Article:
Fanservice and Pinball

Note: This post discusses a sensitive topic, both overall and in pinball and western otaku culture: sexism. As a cis straight male, I know I am speaking from a privileged position, but I hope to be as fair and informative as I can be. There are excellent resources out there devoted to the topic, so check those out if you’re interested.

I recently received a gift from someone outside of the pinball community who knew I was into pinball and Japanese games. The game in question is Peach Ball: Senran Kagura for the Nintendo Switch. As the title implies, the game is a spin-off of the Senran Kagura series of games, which itself is a series of Japanese beat-em-up games featuring groups of female ninjas.

The series is known primarily for its excessive use of “fanservice.” For those unfamiliar with the term, fanservice is content found in some form of media that is pandering to the media’s target demographic. While fanservice can sometimes refer to things like in-jokes for major fans of a franchise, the term typically refers to titillating content such as skimpy/torn clothing and other light erotic scenes.

Most fanservice is targeted at my demographic (although women are also targeted by fanservice). It is also cross-cultural, as any viewer of western advertising in the current generation can tell you. The use of light eroticism in media has been used to advertise almost everything, and western TV shows, films, and games have certainly been guilty of showing skin to gain more viewers.

Objectification and Agency

Pinball has had a long history with sexism and the objectification of women (for recent examples, refer to Whoa Nellie and the Luci edition of AC/DC). I am longing for the day when this isn’t an issue any more. While I don’t want to rehash this discussion in full, I would like to bring up an element of this discussion that I find to be an interesting point.

Elvira

The Mistress of the Dark has had two pinball machines with her likeness, and it has been confirmed that a third game is in the works. It is almost inevitable that when there is discussion about sexism in pinball machines, someone asks “what about Elvira? Are EATPM and SS sexist?”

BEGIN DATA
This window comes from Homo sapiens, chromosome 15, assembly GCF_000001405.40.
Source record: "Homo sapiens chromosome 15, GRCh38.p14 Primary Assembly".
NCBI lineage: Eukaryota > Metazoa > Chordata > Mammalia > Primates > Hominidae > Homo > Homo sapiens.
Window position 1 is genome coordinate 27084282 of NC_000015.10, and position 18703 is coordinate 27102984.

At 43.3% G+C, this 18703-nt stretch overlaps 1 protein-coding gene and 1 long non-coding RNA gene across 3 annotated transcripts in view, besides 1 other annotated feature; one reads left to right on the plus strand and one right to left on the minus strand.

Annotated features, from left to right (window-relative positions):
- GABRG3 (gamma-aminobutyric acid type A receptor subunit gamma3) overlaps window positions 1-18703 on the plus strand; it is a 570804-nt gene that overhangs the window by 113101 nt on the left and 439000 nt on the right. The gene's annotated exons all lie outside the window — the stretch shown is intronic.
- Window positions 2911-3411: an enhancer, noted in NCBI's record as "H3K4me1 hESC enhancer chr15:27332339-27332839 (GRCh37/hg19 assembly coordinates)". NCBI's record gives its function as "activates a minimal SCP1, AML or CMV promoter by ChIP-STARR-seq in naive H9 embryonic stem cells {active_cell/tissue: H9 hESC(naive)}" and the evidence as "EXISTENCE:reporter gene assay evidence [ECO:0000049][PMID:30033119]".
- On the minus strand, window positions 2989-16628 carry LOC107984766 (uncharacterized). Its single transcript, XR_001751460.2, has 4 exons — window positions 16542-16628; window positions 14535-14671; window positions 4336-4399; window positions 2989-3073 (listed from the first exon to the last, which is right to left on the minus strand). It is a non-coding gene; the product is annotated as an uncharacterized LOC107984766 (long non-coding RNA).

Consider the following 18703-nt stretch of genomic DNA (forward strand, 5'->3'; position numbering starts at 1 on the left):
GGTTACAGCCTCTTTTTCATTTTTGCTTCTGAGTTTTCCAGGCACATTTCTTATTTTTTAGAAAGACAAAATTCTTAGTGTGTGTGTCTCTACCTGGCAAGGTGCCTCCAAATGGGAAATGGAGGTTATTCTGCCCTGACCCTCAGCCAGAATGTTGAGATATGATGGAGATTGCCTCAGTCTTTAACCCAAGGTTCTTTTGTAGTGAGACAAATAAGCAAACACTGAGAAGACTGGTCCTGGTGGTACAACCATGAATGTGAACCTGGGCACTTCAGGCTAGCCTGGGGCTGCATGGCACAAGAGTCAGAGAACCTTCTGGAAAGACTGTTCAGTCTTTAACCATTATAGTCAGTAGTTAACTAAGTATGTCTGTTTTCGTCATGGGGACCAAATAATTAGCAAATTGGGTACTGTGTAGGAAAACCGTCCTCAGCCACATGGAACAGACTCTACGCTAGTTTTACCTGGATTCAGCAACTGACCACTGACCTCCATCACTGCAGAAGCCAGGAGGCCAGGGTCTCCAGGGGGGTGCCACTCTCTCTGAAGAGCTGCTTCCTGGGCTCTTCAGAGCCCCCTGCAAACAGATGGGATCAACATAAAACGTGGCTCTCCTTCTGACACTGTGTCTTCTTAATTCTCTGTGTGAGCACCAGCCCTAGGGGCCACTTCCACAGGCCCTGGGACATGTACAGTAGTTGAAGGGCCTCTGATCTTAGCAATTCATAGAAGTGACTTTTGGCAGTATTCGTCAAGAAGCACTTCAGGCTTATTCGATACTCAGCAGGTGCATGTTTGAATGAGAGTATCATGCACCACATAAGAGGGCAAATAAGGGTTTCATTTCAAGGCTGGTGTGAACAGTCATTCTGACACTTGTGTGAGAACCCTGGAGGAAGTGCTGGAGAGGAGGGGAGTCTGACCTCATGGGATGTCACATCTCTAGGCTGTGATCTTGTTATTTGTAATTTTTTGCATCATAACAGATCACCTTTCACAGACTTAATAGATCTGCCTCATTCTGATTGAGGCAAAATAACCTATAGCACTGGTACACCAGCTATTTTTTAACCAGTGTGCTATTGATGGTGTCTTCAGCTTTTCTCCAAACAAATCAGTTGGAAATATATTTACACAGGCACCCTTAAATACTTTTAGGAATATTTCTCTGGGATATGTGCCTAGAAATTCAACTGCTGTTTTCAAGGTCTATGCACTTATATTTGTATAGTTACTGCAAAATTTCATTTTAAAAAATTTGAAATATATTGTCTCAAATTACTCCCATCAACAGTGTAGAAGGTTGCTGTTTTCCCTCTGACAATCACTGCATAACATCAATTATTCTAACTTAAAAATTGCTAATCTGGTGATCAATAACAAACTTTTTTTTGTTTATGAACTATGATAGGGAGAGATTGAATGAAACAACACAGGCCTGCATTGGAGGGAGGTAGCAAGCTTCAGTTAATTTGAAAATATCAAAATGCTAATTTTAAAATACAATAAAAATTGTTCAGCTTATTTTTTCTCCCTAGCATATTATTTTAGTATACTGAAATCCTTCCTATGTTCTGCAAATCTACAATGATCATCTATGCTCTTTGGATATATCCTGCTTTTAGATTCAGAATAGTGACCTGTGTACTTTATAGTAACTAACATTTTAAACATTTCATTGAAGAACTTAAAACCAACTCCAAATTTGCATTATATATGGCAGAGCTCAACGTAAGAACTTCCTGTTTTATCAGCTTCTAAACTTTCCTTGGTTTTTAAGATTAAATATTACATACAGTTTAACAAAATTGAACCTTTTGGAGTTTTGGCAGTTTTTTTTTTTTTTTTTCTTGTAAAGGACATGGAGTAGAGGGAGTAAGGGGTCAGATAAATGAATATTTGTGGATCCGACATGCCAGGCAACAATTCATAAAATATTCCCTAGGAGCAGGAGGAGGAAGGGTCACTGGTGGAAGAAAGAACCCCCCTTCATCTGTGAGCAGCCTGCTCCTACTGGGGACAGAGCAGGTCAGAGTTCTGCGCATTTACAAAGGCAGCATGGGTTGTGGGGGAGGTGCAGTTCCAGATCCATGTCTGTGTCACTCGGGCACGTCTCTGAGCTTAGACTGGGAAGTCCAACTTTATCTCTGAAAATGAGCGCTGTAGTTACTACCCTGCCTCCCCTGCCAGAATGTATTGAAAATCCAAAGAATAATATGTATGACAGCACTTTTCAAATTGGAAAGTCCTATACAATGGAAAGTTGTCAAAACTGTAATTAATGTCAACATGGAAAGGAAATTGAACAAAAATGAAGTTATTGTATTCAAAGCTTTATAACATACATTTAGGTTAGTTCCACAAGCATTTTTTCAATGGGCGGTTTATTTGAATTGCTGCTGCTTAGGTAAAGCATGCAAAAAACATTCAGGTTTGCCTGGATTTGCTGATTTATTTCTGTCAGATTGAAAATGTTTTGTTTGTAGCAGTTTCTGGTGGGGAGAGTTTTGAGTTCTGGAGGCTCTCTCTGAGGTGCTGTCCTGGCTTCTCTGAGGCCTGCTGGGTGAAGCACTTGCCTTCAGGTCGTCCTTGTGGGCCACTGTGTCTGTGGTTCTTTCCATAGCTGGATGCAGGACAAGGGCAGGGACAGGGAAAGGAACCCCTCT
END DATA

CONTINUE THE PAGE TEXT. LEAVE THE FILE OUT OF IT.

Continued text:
Is Elvira being objectified? From what I know of the character, being an object of sexual attraction is part of Elvira’s character. Elvira is defined by her appearance, her use of innuendo, and her overall seductress qualities. When Elvira is portrayed in a sexy pose, it is not solely for the benefit of attracting a male audience. A sexy portrayal of Elvira does not take away from her character; it is a large part of her character.

Expectation

When someone walks into an arcade and walks by a row of pinball machines they’re not familiar with, the first thing that they have to judge the machine by is the artwork. Whether someone chooses to play a game like Elvira is up to their own preferences, but if they choose to play it, they will be in for a zany game filled with kooky creatures and plenty of innuendo, which is what one might expect from an Elvira game. With Elvira, what you see is what you get.

Does this apply to games like Whoa Nellie and AC/DC Luci? Playing Whoa Nellie, you do get what you expect, but many in the pinball community have agreed that it goes way too far with stereotypes, cliche, and fanservice. (While doing research for this post, I noticed that the game even has it’s own TV Tropes page. I guess it really made an impact on people). Being an original creation, it didn’t have to go as far as it did.

AC/DC Luci, on the other hand, cannot rely on it’s theme to save it. I really like playing AC/DC. It shoots well and has great music and rules. However, with the exception of “Whole Lotta Rosie” and “You Sho there’s no theme reason for the creation of a character like Luci. When I’m playing AC/DC, Luci plays no part of that, so it would be completely fair to say that Luci was created as an object to appeal to pinball machine buyers. It is an unabashed example of using sex to sell.

So What About Peach Ball?

Can all of this background knowledge help us determine what to think of Peach Ball? Well, for starters, this is certainly not a large departure for the Senran Kagura series. One of the recurring features of these games is a dress-up mode where players can dress up the characters in skimpy outfits and then put them in revealing poses. As far as expectations are concerned, there should be no surprise that the game will have erotic elements.

Where fanservice goes wrong in my opinion is when it breaks expectations. Senran Kagura is a series that is targeted almost exclusively at a male demographic, using eroticism throughout both the marketing and the gameplay. AC/DC is an awesome rock band, and while rock and roll may be closely intertwined with sex, it is completely unnecessary.

Final Thoughts

After all this thought, my conclusion about Peach Ball isn’t that complicated. The series it is spun off from, Senran Kagura, is focused on fanservice using an all-female cast and light erotic gameplay to entice a mostly male demographic. Peach Ball is a pinball-themed spin-off that takes the cast and erotic elements and applies them to a genre other than a brawler. Given what it is, I would not call Peach Ball using sex to sell something else. It’s using sex to sell “sex” (so to speak).

As a pinball game, I’ll be somewhat brief: it’s garbage. The game has terrible physics and no interesting shots. It is not a game for pinball fans. I would go as far to say that it’s a terrible game to introduce someone to pinball. This game was not intended to be, nor should it be, a politically correct, inoffensive introduction to pinball. It’s for fans of the series it is spun off of and for fans of the genre of visual-novelesque, light erotic games. Period.